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COVID-19 and Teeth Clenching

The COVID-19 pandemic has our regular routines askew - we're going to bed a little later, indulging in foods and drinks more frequently, and likely clenching our teeth a little more. While some of these things can be easily reversed by returning to routines and the gym, there's one that we listed that can cause irreversible damage if left untreated.

If you guessed tooth clenching, you're absolutely right.

"Tooth clenching puts extreme stress on the teeth and the jaw," said Dr. David Buck, a Seattle epigenetic orthodontics.

This stress, over time, can cause wear and tear and displacement of the discs of the temporomandibular joints, or TMJs. These joints connect the lower jaw to the skull and are located in front of the ears on both sides of the head. When this happens, a painful condition known as temporomandibular joint dysfunction can develop.

"When the temporomandibular joints break down, the result is often pain and loss of jaw function," Buck said.

In addition to pain, many people living with TMJ dysfunction experience swelling in the jaw or the muscles around the jaw; jaw stiffness; unexplained ear pain; migraines; head, neck and shoulder pain; and crepitus, the medical term for creaking, popping and snapping of the jaw joint when in use.

"If your jaw is popping or creaking when you eat, speak or yawn, this is an indicator that your jaw joint is in trouble," Buck said.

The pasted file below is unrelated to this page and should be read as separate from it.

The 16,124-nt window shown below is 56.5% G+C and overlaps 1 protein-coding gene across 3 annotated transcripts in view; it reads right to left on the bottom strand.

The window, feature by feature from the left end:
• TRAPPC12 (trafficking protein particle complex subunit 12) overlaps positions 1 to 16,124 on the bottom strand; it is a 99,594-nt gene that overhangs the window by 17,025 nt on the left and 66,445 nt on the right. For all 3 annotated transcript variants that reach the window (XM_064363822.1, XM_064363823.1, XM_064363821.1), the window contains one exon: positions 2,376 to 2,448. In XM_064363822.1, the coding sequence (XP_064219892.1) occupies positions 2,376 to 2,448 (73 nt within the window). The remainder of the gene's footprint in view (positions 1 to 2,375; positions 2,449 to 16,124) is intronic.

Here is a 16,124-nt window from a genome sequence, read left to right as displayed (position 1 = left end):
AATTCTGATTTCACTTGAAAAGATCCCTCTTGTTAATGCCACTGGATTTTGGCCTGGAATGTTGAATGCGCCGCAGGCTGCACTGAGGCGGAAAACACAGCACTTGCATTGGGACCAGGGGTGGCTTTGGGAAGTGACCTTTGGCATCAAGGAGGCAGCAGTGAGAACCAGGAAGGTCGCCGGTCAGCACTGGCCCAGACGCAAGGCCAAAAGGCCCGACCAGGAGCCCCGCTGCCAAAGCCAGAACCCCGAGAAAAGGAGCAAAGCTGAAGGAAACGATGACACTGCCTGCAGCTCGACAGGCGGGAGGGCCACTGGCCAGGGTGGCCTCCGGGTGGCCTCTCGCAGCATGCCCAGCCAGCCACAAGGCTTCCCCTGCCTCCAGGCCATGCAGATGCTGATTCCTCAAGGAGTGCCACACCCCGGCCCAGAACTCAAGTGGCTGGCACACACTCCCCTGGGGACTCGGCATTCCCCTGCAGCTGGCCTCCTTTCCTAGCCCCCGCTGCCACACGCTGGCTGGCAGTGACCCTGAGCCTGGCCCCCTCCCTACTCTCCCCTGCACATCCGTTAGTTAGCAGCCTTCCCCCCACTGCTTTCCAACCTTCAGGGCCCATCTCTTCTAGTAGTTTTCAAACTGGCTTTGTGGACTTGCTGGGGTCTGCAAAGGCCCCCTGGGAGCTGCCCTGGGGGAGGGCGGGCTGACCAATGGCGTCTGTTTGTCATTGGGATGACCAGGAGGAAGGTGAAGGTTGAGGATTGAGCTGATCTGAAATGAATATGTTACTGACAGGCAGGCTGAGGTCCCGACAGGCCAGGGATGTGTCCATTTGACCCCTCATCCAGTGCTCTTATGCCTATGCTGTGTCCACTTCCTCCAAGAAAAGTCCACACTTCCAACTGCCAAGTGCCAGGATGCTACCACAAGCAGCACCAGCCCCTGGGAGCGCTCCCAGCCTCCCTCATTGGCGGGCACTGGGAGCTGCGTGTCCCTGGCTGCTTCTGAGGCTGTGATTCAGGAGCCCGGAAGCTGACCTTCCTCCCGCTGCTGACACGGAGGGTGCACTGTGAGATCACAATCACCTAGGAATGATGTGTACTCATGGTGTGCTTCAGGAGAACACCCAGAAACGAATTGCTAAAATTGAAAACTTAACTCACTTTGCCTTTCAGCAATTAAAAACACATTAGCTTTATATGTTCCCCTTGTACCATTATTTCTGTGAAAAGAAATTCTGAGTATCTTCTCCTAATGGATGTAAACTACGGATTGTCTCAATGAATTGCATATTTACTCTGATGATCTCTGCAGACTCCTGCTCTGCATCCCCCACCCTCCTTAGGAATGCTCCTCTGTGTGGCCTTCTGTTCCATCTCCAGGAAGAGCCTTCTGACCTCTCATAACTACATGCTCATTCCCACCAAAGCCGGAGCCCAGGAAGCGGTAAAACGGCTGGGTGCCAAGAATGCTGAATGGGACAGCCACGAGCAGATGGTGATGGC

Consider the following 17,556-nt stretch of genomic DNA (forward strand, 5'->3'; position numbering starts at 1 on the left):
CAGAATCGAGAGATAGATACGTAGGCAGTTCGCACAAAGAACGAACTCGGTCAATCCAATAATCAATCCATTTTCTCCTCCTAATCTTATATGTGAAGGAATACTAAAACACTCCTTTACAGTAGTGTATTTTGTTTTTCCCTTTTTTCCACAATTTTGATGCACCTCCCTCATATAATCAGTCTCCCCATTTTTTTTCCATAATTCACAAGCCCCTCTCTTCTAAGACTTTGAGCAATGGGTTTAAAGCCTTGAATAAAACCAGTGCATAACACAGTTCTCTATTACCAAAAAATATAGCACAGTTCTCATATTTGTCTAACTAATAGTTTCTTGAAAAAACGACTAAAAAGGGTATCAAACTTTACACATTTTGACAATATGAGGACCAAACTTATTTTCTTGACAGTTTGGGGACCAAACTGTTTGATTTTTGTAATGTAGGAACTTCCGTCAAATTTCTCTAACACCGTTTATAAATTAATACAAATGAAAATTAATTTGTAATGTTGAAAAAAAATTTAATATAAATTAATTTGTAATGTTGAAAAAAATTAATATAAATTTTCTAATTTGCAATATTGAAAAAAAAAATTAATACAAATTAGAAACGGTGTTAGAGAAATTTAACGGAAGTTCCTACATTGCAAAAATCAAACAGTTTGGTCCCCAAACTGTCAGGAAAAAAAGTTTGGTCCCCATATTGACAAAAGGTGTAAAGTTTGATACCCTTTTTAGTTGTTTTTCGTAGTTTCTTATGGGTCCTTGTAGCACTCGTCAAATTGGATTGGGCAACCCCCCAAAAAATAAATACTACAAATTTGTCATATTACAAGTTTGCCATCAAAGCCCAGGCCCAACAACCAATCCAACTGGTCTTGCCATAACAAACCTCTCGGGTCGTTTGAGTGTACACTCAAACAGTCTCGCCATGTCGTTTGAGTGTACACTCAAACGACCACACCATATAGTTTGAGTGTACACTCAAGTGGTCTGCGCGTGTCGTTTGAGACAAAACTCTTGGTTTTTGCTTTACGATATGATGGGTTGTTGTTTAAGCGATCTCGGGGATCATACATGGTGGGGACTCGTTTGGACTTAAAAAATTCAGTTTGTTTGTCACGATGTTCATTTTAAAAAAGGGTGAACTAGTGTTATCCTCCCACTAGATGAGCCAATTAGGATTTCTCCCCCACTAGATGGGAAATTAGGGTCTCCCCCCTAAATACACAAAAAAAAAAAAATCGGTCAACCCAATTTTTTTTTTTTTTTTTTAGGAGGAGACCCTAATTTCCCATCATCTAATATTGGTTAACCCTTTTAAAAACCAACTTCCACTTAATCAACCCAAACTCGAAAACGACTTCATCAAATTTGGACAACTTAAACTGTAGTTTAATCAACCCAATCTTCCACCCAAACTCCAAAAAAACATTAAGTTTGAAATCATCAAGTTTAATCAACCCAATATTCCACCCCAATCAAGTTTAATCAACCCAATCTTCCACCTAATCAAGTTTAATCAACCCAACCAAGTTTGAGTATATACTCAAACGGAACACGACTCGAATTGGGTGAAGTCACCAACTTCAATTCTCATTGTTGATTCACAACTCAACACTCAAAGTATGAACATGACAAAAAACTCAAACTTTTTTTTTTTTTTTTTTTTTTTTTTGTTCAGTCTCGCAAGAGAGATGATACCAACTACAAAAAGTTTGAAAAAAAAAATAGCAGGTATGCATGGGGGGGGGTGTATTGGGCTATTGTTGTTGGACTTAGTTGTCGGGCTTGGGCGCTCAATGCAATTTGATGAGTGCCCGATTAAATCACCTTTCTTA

If you're stressed out, you're more likely to clench and grind your teeth, even if you're not aware that you're doing it.

"Most individuals who clench do not even know they're doing so, because it happens in their sleep," Buck said.

Signs of clenching include a headache in the morning, particularly around the temples, as well as a sore jaw and sudden tooth sensitivity.

With the stress of daily life exacerbated by the COVID-19 pandemic, and an overall increase feelings of anxiety and depression, working to stay stress-free is critical.

"Take walks, try meditating and listen to relaxing music," Buck said.

These tips will serve you during COVID-19 and the rest of the year, he said.

"Learning how to cope with stress is good for your jaw and your overall health," Buck said.

According to the National Institutes of Health, more than 10 million Americans are affected by TMJD.


Source: National Institute of Dental and Craniofacial Research. TMJ Disorders. September 2017.

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DR. BUCK'S PHILOSOPHY

Epigenetic Orthodontics can open and protect the airway enhancing breathing both during sleep and awake activities.

Dr. Buck practices a philosophy that integrates airway into all diagnosis and treatments. Dentistry has traditionally not considered the airway when planning dental treatments. Fortunately, today there is a rapidly growing movement that now recognizes how dentistry can have an impact on the airway which affects breathing during sleep. If dental treatments, including TMJ, orthopedic and orthodontics are well planned the result can be that the airway is protected or even enhanced. There is a clear link between underdeveloped and retruded jaws together with narrow dental arches that puts a patient at risk for sleep breathing disorders.

Please visit this site for more information; Airway Health

WOW! A 54% decrease in forward head posture; 164% increase in the antero-posterior size of the airway; 176% increase in the lateral size of the airway all from epigenetically centered jaw development orthopedics. This is the future of orthodontics!​
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